Naming a blog is an art, not a science. It’s important to know what you want to say – what you want your blog to be about – and find a clever or memorable way to describe this. It’s harder than you think. A few more questions to ask when you’re naming your blog:
- Is my name easy to spell? Finding alternative spellings may help you with availability, but it’s going to make your blog hard to market (says the woman who named her blog Savour Fare. Don’t do that.) Other things to avoid are leaving off the letter g in an “ing”, or adding in special characters if you can avoid it. Names in the language you’re writing in are also a good bet. There are exceptions to every rule.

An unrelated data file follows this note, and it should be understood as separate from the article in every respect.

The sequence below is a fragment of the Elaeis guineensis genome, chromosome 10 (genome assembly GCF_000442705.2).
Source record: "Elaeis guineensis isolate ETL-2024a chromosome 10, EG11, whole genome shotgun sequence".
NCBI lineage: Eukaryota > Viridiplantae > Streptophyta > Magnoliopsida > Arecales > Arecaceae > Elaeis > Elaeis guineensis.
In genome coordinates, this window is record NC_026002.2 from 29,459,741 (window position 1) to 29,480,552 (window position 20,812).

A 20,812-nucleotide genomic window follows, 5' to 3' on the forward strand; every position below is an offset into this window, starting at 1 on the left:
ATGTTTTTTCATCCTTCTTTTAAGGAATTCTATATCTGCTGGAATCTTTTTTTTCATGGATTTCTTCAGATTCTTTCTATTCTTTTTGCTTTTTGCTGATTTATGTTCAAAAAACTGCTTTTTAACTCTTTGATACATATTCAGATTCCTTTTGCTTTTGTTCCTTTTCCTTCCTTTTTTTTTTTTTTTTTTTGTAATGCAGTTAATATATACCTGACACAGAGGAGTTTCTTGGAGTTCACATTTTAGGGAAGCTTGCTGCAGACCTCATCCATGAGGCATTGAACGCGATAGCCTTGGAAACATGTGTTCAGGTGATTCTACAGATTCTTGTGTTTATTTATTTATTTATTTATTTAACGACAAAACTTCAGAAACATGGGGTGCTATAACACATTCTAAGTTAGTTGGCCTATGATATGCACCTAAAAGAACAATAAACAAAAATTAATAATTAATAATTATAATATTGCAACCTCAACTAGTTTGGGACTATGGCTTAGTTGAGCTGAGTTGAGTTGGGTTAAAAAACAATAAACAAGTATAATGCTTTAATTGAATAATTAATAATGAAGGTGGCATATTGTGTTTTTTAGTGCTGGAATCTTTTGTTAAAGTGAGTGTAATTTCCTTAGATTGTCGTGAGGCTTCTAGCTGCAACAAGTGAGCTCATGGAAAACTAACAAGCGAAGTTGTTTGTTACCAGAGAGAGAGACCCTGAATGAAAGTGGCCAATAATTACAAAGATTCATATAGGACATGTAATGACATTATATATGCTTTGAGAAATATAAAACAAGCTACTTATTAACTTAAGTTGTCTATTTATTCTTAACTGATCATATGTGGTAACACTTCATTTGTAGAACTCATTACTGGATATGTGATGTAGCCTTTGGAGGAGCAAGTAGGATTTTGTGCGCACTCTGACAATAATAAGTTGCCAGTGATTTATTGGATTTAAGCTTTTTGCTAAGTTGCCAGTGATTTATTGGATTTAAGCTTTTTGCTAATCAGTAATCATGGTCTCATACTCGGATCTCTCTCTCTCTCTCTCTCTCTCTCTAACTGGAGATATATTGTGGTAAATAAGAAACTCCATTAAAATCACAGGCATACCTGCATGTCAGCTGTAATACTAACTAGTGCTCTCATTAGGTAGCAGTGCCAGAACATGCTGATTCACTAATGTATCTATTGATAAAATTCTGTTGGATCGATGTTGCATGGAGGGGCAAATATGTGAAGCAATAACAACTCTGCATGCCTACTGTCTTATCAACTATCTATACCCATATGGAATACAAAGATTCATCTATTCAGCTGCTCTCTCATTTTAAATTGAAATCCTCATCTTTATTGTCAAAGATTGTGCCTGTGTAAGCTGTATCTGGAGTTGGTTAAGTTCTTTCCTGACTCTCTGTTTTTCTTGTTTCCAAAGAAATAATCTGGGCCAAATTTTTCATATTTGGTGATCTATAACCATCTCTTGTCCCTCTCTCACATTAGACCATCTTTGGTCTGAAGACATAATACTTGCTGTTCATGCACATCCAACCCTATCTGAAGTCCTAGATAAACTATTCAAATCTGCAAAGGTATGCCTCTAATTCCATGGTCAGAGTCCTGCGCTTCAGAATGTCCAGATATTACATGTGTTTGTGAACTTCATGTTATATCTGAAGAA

- Is my name easy to say? Numbers can be great for alphabetized lists, but if you need to specify whether you’re using the numeral or the word, you may be in trouble (you may be able to get around this by purchasing both domains and having one direct to the other – for example both foodfiftytwo.com and food52.com point to the same page). When you tell people the name of your blog, you want them to be able to go back and type that in. Hyphens should be avoided whenever possible as well (again, savour-fare. Sigh.) A great website to check out for lots of thoughts on naming is GoodURLBadURL.
- Is my name unique? NounAndNoun.com is a huge blogging cliche (unless you’re writing a blog parody site, in which case go buy nounandnoun.com right now! You’re welcome for the idea.) Adding “ista” to the end of anything has been done. Using “kitchen” and “gourmet” in food blogs, “mama” or “mommy” in mommy blogs, or “diva” in anything may not be the best bet. (Not that there’s inherently anything wrong with these, but you won’t stand out from the pack – many have gone before you.)